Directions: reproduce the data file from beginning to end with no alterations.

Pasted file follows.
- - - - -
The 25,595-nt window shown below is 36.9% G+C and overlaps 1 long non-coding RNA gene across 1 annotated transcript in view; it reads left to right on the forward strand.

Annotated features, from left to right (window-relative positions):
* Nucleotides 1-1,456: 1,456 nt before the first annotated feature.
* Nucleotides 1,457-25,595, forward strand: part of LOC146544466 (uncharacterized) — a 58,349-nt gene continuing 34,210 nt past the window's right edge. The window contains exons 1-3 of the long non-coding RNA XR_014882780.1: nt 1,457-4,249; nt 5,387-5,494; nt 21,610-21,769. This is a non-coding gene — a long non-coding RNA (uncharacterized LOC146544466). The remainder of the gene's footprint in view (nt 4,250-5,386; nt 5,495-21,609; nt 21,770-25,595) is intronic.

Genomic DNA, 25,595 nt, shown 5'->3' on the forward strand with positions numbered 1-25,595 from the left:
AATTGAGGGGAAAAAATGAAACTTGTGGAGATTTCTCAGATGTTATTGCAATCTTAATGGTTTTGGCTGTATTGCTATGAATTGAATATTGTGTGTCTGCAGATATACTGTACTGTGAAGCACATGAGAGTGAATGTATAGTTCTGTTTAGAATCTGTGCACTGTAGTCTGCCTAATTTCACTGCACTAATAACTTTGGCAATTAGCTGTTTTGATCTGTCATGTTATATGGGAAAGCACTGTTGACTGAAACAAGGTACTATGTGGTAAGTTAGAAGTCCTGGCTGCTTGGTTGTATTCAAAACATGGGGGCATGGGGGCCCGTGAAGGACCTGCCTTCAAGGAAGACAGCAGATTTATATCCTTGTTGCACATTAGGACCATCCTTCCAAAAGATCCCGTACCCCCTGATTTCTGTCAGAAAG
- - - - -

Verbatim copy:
The 25,595-nt window shown below is 36.9% G+C and overlaps 1 long non-coding RNA gene across 1 annotated transcript in view; it reads left to right on the forward strand.

Annotated features, from left to right (window-relative positions):
* Nucleotides 1-1,456: 1,456 nt before the first annotated feature.
* Nucleotides 1,457-25,595, forward strand: part of LOC146544466 (uncharacterized) — a 58,349-nt gene continuing 34,210 nt past the window's right edge. The window contains exons 1-3 of the long non-coding RNA XR_014882780.1: nt 1,457-4,249; nt 5,387-5,494; nt 21,610-21,769. This is a non-coding gene — a long non-coding RNA (uncharacterized LOC146544466). The remainder of the gene's footprint in view (nt 4,250-5,386; nt 5,495-21,609; nt 21,770-25,595) is intronic.

Genomic DNA, 25,595 nt, shown 5'->3' on the forward strand with positions numbered 1-25,595 from the left:
AATTGAGGGGAAAAAATGAAACTTGTGGAGATTTCTCAGATGTTATTGCAATCTTAATGGTTTTGGCTGTATTGCTATGAATTGAATATTGTGTGTCTGCAGATATACTGTACTGTGAAGCACATGAGAGTGAATGTATAGTTCTGTTTAGAATCTGTGCACTGTAGTCTGCCTAATTTCACTGCACTAATAACTTTGGCAATTAGCTGTTTTGATCTGTCATGTTATATGGGAAAGCACTGTTGACTGAAACAAGGTACTATGTGGTAAGTTAGAAGTCCTGGCTGCTTGGTTGTATTCAAAACATGGGGGCATGGGGGCCCGTGAAGGACCTGCCTTCAAGGAAGACAGCAGATTTATATCCTTGTTGCACATTAGGACCATCCTTCCAAAAGATCCCGTACCCCCTGATTTCTGTCAGAAAG